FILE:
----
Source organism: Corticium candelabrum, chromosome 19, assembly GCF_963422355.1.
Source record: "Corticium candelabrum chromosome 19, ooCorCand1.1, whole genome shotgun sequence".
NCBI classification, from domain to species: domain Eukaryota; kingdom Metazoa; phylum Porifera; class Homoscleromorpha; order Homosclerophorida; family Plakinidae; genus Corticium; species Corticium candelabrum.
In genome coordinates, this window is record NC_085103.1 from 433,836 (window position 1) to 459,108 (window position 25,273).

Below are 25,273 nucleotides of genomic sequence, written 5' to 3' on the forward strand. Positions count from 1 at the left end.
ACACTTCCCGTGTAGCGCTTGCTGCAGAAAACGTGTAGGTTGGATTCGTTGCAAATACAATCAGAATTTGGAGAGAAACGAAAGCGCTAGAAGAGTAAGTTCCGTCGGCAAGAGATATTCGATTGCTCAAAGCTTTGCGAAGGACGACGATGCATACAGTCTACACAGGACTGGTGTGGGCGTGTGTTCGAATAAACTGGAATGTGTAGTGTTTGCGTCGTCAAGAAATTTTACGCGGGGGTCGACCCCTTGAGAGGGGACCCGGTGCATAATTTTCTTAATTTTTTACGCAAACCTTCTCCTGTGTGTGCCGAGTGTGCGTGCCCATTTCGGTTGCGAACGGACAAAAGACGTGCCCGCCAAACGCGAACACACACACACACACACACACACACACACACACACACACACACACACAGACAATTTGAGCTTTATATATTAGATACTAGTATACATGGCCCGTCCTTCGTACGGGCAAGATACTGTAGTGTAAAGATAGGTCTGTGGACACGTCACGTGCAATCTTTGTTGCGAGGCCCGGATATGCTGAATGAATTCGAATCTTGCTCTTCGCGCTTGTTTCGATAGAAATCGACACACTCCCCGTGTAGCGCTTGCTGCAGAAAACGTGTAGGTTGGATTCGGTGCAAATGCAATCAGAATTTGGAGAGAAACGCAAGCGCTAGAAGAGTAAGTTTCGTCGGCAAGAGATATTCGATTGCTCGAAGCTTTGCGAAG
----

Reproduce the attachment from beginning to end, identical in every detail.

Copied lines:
Source organism: Corticium candelabrum, chromosome 19, assembly GCF_963422355.1.
Source record: "Corticium candelabrum chromosome 19, ooCorCand1.1, whole genome shotgun sequence".
NCBI classification, from domain to species: domain Eukaryota; kingdom Metazoa; phylum Porifera; class Homoscleromorpha; order Homosclerophorida; family Plakinidae; genus Corticium; species Corticium candelabrum.
In genome coordinates, this window is record NC_085103.1 from 433,836 (window position 1) to 459,108 (window position 25,273).

Below are 25,273 nucleotides of genomic sequence, written 5' to 3' on the forward strand. Positions count from 1 at the left end.
ACACTTCCCGTGTAGCGCTTGCTGCAGAAAACGTGTAGGTTGGATTCGTTGCAAATACAATCAGAATTTGGAGAGAAACGAAAGCGCTAGAAGAGTAAGTTCCGTCGGCAAGAGATATTCGATTGCTCAAAGCTTTGCGAAGGACGACGATGCATACAGTCTACACAGGACTGGTGTGGGCGTGTGTTCGAATAAACTGGAATGTGTAGTGTTTGCGTCGTCAAGAAATTTTACGCGGGGGTCGACCCCTTGAGAGGGGACCCGGTGCATAATTTTCTTAATTTTTTACGCAAACCTTCTCCTGTGTGTGCCGAGTGTGCGTGCCCATTTCGGTTGCGAACGGACAAAAGACGTGCCCGCCAAACGCGAACACACACACACACACACACACACACACACACACACACACACACACACAGACAATTTGAGCTTTATATATTAGATACTAGTATACATGGCCCGTCCTTCGTACGGGCAAGATACTGTAGTGTAAAGATAGGTCTGTGGACACGTCACGTGCAATCTTTGTTGCGAGGCCCGGATATGCTGAATGAATTCGAATCTTGCTCTTCGCGCTTGTTTCGATAGAAATCGACACACTCCCCGTGTAGCGCTTGCTGCAGAAAACGTGTAGGTTGGATTCGGTGCAAATGCAATCAGAATTTGGAGAGAAACGCAAGCGCTAGAAGAGTAAGTTTCGTCGGCAAGAGATATTCGATTGCTCGAAGCTTTGCGAAG